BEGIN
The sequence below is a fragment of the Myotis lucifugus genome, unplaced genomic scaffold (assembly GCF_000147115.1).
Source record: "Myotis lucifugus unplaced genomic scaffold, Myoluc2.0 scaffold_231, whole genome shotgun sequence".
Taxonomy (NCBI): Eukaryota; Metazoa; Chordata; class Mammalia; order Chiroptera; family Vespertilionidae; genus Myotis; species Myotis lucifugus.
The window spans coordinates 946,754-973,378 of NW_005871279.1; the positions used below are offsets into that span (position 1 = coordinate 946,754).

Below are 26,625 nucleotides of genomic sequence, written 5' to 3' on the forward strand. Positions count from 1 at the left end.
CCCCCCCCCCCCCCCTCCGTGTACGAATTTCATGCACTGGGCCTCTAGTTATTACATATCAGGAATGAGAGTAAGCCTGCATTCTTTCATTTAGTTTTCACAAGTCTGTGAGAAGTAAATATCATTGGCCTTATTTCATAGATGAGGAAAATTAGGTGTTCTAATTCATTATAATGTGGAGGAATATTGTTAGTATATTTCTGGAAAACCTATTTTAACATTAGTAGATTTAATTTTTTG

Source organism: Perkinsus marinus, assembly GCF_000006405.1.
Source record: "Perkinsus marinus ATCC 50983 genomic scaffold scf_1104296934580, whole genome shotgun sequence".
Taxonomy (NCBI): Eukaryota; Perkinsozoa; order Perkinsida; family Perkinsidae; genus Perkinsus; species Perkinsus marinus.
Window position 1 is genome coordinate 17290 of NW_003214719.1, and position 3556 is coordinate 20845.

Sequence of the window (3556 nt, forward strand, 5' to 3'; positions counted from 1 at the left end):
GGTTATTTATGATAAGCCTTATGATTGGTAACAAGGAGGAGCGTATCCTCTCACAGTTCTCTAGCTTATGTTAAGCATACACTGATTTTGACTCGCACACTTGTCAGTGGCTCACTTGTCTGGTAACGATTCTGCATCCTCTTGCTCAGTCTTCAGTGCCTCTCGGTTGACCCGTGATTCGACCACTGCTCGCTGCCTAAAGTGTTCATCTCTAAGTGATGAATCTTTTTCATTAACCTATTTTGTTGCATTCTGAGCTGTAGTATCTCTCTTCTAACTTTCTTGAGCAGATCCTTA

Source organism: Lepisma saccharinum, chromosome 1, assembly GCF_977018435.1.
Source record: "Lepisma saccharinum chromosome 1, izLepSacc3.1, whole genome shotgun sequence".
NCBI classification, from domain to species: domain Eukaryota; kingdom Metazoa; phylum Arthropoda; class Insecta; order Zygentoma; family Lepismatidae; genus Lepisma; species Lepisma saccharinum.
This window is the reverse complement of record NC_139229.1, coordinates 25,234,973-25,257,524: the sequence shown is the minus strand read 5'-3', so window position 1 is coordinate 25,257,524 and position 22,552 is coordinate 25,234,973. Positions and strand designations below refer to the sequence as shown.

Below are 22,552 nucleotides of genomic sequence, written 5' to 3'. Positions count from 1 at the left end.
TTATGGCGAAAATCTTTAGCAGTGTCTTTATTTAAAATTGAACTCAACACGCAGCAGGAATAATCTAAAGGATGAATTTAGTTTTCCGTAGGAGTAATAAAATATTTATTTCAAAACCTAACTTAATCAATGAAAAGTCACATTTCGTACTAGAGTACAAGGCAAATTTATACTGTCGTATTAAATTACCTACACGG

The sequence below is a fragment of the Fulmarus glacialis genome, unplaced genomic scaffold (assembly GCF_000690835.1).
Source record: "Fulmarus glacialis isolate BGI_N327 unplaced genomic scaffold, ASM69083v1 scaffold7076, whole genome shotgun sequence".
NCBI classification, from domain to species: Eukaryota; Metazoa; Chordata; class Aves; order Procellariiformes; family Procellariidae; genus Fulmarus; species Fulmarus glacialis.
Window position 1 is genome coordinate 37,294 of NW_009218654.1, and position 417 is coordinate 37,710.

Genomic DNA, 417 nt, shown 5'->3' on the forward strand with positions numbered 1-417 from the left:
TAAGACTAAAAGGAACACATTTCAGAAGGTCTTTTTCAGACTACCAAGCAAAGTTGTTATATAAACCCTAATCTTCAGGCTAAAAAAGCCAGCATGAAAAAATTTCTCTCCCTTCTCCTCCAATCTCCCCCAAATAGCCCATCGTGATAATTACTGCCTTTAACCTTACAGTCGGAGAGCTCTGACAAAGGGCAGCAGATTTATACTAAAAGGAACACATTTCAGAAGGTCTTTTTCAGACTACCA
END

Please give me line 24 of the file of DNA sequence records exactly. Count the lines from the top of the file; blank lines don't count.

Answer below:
TAAGACTAAAAGGAACACATTTCAGAAGGTCTTTTTCAGACTACCAAGCAAAGTTGTTATATAAACCCTAATCTTCAGGCTAAAAAAGCCAGCATGAAAAAATTTCTCTCCCTTCTCCTCCAATCTCCCCCAAATAGCCCATCGTGATAATTACTGCCTTTAACCTTACAGTCGGAGAGCTCTGACAAAGGGCAGCAGATTTATACTAAAAGGAACACATTTCAGAAGGTCTTTTTCAGACTACCA